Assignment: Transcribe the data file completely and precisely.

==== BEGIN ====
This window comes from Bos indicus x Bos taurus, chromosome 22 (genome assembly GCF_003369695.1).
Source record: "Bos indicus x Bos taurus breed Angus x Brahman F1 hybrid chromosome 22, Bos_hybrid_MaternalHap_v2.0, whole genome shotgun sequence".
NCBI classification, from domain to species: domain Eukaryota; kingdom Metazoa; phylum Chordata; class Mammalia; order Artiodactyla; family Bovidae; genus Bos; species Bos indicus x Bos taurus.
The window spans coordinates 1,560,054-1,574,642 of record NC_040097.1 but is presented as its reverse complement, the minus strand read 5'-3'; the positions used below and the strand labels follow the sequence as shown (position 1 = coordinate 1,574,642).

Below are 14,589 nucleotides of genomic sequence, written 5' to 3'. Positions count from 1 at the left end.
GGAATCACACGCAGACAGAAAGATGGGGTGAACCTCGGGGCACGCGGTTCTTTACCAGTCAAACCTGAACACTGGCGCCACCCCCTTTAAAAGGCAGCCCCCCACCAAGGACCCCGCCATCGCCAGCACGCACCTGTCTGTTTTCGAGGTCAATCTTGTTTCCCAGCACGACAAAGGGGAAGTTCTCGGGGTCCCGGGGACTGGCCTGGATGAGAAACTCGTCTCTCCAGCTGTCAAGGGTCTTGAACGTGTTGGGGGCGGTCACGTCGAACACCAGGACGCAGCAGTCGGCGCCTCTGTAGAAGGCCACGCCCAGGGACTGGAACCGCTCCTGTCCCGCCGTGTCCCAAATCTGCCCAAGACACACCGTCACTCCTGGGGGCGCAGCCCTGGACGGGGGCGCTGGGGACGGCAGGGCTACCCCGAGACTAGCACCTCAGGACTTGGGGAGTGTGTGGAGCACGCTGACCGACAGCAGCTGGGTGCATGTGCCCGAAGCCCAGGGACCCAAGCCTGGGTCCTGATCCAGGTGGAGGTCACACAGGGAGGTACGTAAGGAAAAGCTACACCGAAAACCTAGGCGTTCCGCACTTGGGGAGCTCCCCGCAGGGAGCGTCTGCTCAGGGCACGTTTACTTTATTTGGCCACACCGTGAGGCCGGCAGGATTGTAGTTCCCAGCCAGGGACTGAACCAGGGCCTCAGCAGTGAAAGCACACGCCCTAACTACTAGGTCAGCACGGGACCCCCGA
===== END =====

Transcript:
This window comes from Bos indicus x Bos taurus, chromosome 22 (genome assembly GCF_003369695.1).
Source record: "Bos indicus x Bos taurus breed Angus x Brahman F1 hybrid chromosome 22, Bos_hybrid_MaternalHap_v2.0, whole genome shotgun sequence".
NCBI classification, from domain to species: domain Eukaryota; kingdom Metazoa; phylum Chordata; class Mammalia; order Artiodactyla; family Bovidae; genus Bos; species Bos indicus x Bos taurus.
The window spans coordinates 1,560,054-1,574,642 of record NC_040097.1 but is presented as its reverse complement, the minus strand read 5'-3'; the positions used below and the strand labels follow the sequence as shown (position 1 = coordinate 1,574,642).

Below are 14,589 nucleotides of genomic sequence, written 5' to 3'. Positions count from 1 at the left end.
GGAATCACACGCAGACAGAAAGATGGGGTGAACCTCGGGGCACGCGGTTCTTTACCAGTCAAACCTGAACACTGGCGCCACCCCCTTTAAAAGGCAGCCCCCCACCAAGGACCCCGCCATCGCCAGCACGCACCTGTCTGTTTTCGAGGTCAATCTTGTTTCCCAGCACGACAAAGGGGAAGTTCTCGGGGTCCCGGGGACTGGCCTGGATGAGAAACTCGTCTCTCCAGCTGTCAAGGGTCTTGAACGTGTTGGGGGCGGTCACGTCGAACACCAGGACGCAGCAGTCGGCGCCTCTGTAGAAGGCCACGCCCAGGGACTGGAACCGCTCCTGTCCCGCCGTGTCCCAAATCTGCCCAAGACACACCGTCACTCCTGGGGGCGCAGCCCTGGACGGGGGCGCTGGGGACGGCAGGGCTACCCCGAGACTAGCACCTCAGGACTTGGGGAGTGTGTGGAGCACGCTGACCGACAGCAGCTGGGTGCATGTGCCCGAAGCCCAGGGACCCAAGCCTGGGTCCTGATCCAGGTGGAGGTCACACAGGGAGGTACGTAAGGAAAAGCTACACCGAAAACCTAGGCGTTCCGCACTTGGGGAGCTCCCCGCAGGGAGCGTCTGCTCAGGGCACGTTTACTTTATTTGGCCACACCGTGAGGCCGGCAGGATTGTAGTTCCCAGCCAGGGACTGAACCAGGGCCTCAGCAGTGAAAGCACACGCCCTAACTACTAGGTCAGCACGGGACCCCCGA